Spending Review hits EastLondonLine Boroughs

Photo: wwarby @ flickr

Photo: wwarby @ flickr

Chancellor George Osborne’s Spending Review has unveiled a programme of zealous cuts to many areas of public expenditure, which could bring major change to the East London Line boroughs.

Alterations to housing provisions seem especially likely to affect the lives of those in the boroughs of East and South London.

Yesterday’s statement heralded a rise in rents in the social housing sector. For established council housing tenants, the situation will not change, however, for those just entering social housing, rents will become potentially far more expensive – set at up to 80% of the market rate.

Housing benefit has also been further reduced, with an additional round of cuts planned on top of the earlier announcements of a new cap on the total amount payable.

Larger families in costly inner-London boroughs will be disproportionately targeted by this previous change (see our previous article), and critics have expressed grave concerns that it will lead to poorer inhabitants being forced out of the inner city.

Changes announced in the Spending Review will also affect younger recipients of housing benefit, whose entitlements have been cut. Recipients under the age of 25 currently receive a lower allowance based on the cost of living in a room in shared house, now this limitation will apply for a further 10 years – until the age of 35.

On a more positive note, Osborne  announced a commitment to building 150,000 new affordable homes. However, Campbell Robb, chief executive of the housing charity Shelter, said: “The proposed figure of up to 150,000 affordable homes over four years represents less than a third of what this country urgently requires to bring the housing system from its knees.”

He criticised the government for their; “lack of vision for the nation’s long-term housing needs.”

Welfare, which currently accounts for a third of government spending, was one of the most comprehensively targeted areas in Osborne’s announcements, with a total of £7 billion worth of cuts announced.

As the boroughs along the East London Line are home to relatively high proportions of benefit claimants, the reductions in allowances seem likely to have a significant effect.

Osborne announced that monies paid will be capped in future, with the aim that no out-of-work family should receive more than its average economically-active equivalent.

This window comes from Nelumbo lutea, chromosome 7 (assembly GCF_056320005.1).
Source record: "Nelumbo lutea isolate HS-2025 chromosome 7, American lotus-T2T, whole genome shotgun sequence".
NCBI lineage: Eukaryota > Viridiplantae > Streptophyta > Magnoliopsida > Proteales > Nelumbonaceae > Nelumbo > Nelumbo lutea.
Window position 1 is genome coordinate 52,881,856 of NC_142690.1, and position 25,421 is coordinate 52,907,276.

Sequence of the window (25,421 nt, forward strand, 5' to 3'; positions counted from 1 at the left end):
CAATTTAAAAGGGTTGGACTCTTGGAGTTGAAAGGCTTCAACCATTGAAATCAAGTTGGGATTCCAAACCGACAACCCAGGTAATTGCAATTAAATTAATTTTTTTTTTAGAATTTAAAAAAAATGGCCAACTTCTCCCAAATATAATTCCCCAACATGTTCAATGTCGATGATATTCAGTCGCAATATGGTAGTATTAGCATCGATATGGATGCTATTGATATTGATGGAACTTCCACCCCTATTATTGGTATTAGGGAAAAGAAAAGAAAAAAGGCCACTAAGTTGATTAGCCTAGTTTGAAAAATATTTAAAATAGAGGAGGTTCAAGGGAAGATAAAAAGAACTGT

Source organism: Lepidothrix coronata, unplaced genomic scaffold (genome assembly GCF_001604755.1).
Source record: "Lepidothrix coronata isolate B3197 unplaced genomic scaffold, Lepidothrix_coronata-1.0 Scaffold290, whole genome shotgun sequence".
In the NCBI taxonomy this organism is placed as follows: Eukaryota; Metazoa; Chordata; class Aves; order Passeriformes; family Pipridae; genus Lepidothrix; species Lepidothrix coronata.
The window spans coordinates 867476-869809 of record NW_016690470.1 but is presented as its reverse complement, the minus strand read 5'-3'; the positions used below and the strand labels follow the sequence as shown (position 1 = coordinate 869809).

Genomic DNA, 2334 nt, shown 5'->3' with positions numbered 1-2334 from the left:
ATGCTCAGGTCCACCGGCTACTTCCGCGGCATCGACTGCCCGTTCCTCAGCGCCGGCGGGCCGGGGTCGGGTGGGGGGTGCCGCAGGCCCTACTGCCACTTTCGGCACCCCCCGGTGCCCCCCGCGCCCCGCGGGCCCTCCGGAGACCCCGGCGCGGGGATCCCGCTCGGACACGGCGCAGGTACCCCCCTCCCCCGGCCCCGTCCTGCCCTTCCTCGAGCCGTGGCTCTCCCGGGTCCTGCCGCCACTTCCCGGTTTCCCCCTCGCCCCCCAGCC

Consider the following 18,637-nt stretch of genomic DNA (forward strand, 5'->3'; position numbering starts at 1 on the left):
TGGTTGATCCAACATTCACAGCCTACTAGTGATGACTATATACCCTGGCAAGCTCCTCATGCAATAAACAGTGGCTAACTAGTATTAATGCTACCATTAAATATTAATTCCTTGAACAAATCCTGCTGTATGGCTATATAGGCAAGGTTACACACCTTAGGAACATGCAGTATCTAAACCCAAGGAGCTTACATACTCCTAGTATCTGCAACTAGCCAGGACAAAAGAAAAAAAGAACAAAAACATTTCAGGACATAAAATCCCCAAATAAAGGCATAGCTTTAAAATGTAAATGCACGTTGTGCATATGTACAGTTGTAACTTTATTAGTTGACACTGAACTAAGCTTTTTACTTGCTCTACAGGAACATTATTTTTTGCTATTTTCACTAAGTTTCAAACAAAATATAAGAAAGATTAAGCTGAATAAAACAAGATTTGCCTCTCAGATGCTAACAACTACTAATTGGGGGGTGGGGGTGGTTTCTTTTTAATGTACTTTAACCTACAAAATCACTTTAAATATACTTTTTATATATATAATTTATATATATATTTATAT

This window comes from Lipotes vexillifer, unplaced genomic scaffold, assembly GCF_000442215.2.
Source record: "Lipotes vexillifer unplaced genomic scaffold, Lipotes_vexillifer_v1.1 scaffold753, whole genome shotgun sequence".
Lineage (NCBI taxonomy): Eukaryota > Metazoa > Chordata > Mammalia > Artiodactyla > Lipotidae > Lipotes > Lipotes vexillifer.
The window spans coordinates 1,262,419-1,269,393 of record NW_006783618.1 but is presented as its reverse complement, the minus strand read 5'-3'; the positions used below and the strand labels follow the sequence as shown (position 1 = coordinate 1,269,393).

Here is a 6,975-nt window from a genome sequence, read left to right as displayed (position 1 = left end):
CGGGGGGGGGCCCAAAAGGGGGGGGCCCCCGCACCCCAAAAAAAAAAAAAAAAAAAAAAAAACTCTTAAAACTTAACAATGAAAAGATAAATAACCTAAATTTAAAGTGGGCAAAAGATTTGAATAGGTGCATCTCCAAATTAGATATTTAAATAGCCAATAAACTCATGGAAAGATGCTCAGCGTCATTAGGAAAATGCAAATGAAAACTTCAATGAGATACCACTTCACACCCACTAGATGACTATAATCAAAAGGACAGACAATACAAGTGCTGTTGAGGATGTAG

The previously-touted announcement that child benefit would be withdrawn from families with a higher-rate taxpayer was confirmed, but no additional measures affecting that entitlement were added and money for 16 and 17 year olds will still be paid.

Meanwhile, the news was less worrying for senior citizens, who will retain a raft of perks including free television licences, bus passes, eye tests and medical prescriptions, as well as an extension of the cold weather fuel allowance.

Another of the areas where the picture for the East London Line boroughs looked more positive was that of children’s education.

Today’s announcements featured an increase in money for schools over the next four years, with the budget increasing in real terms and greater autonomy granted to individual institutions to decide on patterns of spending.

For poorer toddlers, the news was also positive, with 15 hours a week of free care and education announced for two-year-olds from disadvantaged backgrounds.

While Osborne did not discuss proposals for the higher education sector in detail today, he did announce an extra 75,000 placements on apprenticeship schemes that could potentially prove beneficial for boroughs like Hackney where unemployment is high.

The Science research budget is to be protected (a big bonus for Queen Mary’s college near Whitechapel) but further down the line, at New Cross, Goldsmiths is likely to take a hit as the arts are still in line for severe cuts both for teaching and research.  Most of the debate on higher education has been left until next week when Lord Browne’s controversial report on university education and a potential increase is student fees will be discussed.

Natalie Fenton, Deputy Head of the Department of Media and Communications at Goldsmiths, University of London, described the potential effects of the Browne report’s recommendations as promoting an “entrenchment of inequality,” in which “higher education institutions who have in the past attracted less privileged students will, in general, suffer the most.”

As universities play an important role in the local economy in boroughs like Lewisham and Tower Hamlets, anxious staff and campaigners will be awaiting the results of next week’s discussions on the topic.

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